Restaurants seek to avoid voucher trap

By Melodie Michel

- Last updated on GMT

Related tags: Marketing

Many restaurants find themselves unable to stop offering vouchers once their customers are used to them
Many restaurants find themselves unable to stop offering vouchers once their customers are used to them
A majority of UK restaurants are now refusing to get on the voucher bandwagon for fear of causing a permanent discount on their business.

Only 16 per cent of hospitality businesses believe vouchers are important in generating sales in 2014, and 18 per cent never use vouchers at all, according to a study led by technology provider Omnico Group.

The survey, conducted on over 5,000 UK consumers and 173 business leaders, showed that restaurateurs considered tracking customer feedback (82 per cent) and social media (77 per cent) as much more important marketing activities.

In an interview with BigHospitality, Ed’s Diner CEO Andrew Guy explained that vouchers were a dangerous habit to take. “The experience of those restaurants that have used vouchers a lot is that it’s a habit you can’t get out of. If a substantial proportion of your customers come to you because they got a voucher, which they can get a hold of very easily, when you cut off the vouchers your number of customers drop, because you’ve represented yourself as a business with a substantial proportion of customers that only come when they get a voucher, resulting in a permanent discount of your products,” he said.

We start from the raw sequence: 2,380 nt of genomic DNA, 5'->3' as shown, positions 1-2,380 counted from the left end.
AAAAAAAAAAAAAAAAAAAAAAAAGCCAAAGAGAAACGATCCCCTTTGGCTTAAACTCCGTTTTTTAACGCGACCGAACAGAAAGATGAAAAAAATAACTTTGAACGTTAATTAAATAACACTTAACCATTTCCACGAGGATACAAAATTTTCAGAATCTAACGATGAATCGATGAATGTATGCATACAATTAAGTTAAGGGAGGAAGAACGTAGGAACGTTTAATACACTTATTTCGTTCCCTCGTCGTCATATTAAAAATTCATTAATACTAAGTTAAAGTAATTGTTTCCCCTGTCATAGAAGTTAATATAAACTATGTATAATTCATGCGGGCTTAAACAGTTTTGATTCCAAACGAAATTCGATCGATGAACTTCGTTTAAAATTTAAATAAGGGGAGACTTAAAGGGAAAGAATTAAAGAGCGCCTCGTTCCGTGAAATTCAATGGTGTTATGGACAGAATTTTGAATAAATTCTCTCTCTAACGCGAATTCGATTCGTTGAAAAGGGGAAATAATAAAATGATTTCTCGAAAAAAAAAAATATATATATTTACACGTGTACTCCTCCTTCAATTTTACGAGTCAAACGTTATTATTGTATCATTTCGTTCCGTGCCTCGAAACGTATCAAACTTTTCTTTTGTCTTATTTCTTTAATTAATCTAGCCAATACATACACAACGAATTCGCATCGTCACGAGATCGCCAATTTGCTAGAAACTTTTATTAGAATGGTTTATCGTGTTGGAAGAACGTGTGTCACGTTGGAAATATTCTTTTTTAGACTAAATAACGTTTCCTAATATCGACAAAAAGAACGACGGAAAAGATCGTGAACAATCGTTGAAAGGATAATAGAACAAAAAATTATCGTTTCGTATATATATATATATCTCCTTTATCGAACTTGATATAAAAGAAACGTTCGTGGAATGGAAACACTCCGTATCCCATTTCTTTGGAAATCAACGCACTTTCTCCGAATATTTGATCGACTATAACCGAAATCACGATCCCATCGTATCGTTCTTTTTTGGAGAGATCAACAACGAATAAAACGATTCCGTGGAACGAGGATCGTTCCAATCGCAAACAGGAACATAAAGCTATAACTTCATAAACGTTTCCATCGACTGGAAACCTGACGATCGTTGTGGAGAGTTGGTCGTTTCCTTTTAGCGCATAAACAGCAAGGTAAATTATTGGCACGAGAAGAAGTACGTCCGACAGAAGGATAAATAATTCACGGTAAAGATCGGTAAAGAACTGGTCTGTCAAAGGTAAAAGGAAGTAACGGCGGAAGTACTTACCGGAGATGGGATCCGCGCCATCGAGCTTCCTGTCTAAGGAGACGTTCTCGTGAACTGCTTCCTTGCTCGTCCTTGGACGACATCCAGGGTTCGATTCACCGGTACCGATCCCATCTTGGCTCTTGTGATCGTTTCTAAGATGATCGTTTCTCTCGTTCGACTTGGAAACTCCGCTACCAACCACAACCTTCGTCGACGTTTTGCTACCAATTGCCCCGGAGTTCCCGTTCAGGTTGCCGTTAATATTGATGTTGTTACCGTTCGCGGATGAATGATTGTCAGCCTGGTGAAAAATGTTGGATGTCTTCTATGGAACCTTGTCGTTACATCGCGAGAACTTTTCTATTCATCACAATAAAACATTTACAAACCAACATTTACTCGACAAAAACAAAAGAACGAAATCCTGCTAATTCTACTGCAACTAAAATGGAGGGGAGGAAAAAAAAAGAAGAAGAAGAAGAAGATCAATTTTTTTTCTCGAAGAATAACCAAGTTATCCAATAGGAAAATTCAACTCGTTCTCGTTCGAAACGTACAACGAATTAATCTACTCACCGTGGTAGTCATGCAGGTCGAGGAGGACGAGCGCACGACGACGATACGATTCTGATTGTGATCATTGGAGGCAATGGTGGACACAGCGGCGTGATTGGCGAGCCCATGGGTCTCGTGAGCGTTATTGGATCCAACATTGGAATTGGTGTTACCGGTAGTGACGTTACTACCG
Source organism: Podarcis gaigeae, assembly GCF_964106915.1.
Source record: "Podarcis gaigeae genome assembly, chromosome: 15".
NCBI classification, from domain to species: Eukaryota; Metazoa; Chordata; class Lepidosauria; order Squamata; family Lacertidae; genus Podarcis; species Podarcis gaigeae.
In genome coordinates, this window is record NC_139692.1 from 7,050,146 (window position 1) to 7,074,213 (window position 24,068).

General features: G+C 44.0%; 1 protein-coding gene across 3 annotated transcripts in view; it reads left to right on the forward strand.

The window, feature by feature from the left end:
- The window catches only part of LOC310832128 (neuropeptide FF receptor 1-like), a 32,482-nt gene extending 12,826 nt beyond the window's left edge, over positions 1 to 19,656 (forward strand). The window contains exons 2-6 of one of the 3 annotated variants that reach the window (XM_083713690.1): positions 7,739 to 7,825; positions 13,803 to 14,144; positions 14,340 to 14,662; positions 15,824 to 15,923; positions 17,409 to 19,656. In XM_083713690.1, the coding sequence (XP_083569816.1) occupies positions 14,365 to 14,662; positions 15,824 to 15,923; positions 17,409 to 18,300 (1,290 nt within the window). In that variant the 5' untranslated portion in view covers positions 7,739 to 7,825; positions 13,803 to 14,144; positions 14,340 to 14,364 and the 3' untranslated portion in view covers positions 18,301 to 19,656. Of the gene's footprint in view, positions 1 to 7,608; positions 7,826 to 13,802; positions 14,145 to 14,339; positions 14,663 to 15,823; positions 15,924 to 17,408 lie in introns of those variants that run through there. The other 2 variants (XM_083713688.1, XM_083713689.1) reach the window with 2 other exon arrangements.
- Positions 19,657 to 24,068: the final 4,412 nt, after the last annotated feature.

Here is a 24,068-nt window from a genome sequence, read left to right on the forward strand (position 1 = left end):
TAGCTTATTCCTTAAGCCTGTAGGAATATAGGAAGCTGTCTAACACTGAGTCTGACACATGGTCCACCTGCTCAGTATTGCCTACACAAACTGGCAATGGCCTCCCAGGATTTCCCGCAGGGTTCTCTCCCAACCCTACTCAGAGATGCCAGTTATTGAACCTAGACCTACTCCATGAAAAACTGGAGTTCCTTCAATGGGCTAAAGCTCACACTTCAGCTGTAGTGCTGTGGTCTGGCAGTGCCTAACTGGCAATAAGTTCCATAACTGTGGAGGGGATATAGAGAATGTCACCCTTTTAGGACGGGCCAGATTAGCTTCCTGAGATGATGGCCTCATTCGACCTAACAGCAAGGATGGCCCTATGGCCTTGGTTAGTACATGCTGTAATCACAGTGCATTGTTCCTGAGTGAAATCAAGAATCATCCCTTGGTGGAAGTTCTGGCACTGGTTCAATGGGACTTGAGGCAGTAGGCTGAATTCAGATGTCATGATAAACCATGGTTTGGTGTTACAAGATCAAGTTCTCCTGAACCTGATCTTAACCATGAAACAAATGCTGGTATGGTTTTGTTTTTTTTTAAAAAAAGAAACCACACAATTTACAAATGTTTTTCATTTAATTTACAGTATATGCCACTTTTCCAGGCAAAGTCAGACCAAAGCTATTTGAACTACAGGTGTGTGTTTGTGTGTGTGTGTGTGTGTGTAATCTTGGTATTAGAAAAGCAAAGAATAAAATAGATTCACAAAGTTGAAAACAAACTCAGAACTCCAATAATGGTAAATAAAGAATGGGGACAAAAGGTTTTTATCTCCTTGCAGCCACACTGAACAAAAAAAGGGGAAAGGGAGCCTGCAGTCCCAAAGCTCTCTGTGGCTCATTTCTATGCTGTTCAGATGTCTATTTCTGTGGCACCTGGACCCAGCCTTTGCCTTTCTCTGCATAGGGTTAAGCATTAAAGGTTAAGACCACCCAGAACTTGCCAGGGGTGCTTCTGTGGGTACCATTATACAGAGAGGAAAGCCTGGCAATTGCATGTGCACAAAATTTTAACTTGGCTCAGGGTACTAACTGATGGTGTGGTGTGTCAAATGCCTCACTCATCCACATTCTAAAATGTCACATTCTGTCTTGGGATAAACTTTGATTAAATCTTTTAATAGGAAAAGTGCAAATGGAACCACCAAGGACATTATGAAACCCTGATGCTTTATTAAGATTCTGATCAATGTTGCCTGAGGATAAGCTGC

Customer demand

However, businesses’ approach is in contrast with consumer preferences, as 53 per cent of diners cite vouchers as the top reason for visiting a hospitality outlet, according to the Omnico survey. So what can restaurants do to meet that demand without compromising the long-term health of their business?

“That’s not easy, but you’ve got to try and make yourself very attractive to customers without vouchers. There are a lot of very busy places that don’t have vouchers. They do have promotions but only for loyalty card members, and only a couple of times a year for a couple of weeks. Our loyalty club members have no idea when their next offer will arrive, they’re not looking for it, and when it comes it’s a nice surprise. Once you got yourself into the voucher trap it’s very difficult to get out of it, so don’t get yourself into it in the first place,” Guy continued.

The study also found that half of British consumers would be more likely to return to a venue if it had loyalty cards, with 39 per cent preferring email offer and 27 per cent choosing stamp cards. Meanwhile loyalty cards came second to last as the preferred marketing technique among restaurateurs with 36 per cent of them choosing to use this scheme to drive sales.

“With so much choice available for customers in the hospitality space, it’s vital that hospitality outlets gain their customers’ long-term loyalty,” said Matthew Cox, hospitality division at  Omnico Group. “Whilst it’s important to invest in tracking customer feedback, food and drink outlets must encourage spending. Having an effective system in place to provide customers with personalised vouchers tailored to their needs will ensure loyalty in a crowded market and track their behaviour.”

Related topics: Restaurants, Pubs & Bars, Trends & Reports

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